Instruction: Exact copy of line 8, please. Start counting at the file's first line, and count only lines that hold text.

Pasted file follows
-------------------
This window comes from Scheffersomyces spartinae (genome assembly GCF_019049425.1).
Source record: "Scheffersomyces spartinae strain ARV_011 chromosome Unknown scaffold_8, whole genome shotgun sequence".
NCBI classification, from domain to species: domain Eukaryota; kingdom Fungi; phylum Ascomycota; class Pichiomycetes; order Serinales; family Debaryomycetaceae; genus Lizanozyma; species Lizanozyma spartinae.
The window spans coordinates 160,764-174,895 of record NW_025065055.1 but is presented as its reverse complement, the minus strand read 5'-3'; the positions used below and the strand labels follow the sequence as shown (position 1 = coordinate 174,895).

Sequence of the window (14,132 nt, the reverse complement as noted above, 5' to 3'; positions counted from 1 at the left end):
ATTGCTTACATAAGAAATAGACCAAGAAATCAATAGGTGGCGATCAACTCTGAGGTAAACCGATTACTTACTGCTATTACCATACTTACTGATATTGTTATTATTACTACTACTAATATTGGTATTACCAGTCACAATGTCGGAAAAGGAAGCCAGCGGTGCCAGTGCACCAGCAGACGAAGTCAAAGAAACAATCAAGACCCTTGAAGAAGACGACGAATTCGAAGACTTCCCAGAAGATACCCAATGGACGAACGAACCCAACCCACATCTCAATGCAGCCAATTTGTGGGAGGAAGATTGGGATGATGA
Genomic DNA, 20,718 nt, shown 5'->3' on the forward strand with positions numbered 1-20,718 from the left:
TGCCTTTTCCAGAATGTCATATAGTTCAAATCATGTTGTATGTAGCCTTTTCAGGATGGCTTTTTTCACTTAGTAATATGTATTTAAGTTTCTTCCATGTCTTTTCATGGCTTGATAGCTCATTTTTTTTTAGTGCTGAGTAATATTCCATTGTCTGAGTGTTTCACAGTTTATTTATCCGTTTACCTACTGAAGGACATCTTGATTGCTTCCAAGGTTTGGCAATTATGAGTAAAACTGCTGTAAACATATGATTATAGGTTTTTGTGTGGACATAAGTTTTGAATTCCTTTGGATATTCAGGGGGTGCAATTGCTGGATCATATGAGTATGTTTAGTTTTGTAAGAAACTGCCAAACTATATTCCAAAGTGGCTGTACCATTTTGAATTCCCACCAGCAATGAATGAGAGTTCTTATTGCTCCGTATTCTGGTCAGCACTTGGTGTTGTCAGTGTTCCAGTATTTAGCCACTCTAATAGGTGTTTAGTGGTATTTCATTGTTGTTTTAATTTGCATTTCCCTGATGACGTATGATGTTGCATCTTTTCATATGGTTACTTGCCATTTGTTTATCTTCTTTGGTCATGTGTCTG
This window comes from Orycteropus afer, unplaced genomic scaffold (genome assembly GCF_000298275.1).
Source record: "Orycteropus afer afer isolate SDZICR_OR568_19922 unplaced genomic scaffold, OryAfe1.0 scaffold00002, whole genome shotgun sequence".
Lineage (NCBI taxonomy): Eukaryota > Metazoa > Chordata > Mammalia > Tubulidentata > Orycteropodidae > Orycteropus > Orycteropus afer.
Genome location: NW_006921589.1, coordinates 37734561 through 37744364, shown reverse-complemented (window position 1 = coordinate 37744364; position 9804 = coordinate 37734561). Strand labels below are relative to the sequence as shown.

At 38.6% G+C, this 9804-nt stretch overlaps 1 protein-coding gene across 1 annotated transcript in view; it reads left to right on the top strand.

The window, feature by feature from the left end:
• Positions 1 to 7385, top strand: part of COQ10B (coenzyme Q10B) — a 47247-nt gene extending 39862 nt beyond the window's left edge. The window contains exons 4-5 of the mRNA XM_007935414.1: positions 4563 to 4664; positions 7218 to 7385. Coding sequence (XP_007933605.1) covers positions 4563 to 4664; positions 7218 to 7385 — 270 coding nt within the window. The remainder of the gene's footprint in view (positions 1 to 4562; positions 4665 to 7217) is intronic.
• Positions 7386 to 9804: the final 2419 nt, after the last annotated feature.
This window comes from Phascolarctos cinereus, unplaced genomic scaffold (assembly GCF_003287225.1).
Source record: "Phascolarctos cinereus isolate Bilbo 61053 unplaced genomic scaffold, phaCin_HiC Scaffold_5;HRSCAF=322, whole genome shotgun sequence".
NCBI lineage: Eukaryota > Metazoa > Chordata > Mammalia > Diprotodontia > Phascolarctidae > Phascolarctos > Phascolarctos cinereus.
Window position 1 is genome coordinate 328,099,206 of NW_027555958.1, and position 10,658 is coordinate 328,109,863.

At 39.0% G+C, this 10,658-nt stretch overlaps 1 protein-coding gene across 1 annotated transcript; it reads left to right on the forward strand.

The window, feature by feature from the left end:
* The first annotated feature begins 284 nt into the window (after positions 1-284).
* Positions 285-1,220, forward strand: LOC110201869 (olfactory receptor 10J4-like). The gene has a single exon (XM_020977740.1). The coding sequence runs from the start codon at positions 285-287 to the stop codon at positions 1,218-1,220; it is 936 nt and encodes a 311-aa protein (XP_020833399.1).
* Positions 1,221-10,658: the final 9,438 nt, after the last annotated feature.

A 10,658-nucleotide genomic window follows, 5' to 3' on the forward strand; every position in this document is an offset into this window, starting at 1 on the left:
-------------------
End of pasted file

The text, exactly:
TGCCTTTTCCAGAATGTCATATAGTTCAAATCATGTTGTATGTAGCCTTTTCAGGATGGCTTTTTTCACTTAGTAATATGTATTTAAGTTTCTTCCATGTCTTTTCATGGCTTGATAGCTCATTTTTTTTTAGTGCTGAGTAATATTCCATTGTCTGAGTGTTTCACAGTTTATTTATCCGTTTACCTACTGAAGGACATCTTGATTGCTTCCAAGGTTTGGCAATTATGAGTAAAACTGCTGTAAACATATGATTATAGGTTTTTGTGTGGACATAAGTTTTGAATTCCTTTGGATATTCAGGGGGTGCAATTGCTGGATCATATGAGTATGTTTAGTTTTGTAAGAAACTGCCAAACTATATTCCAAAGTGGCTGTACCATTTTGAATTCCCACCAGCAATGAATGAGAGTTCTTATTGCTCCGTATTCTGGTCAGCACTTGGTGTTGTCAGTGTTCCAGTATTTAGCCACTCTAATAGGTGTTTAGTGGTATTTCATTGTTGTTTTAATTTGCATTTCCCTGATGACGTATGATGTTGCATCTTTTCATATGGTTACTTGCCATTTGTTTATCTTCTTTGGTCATGTGTCTG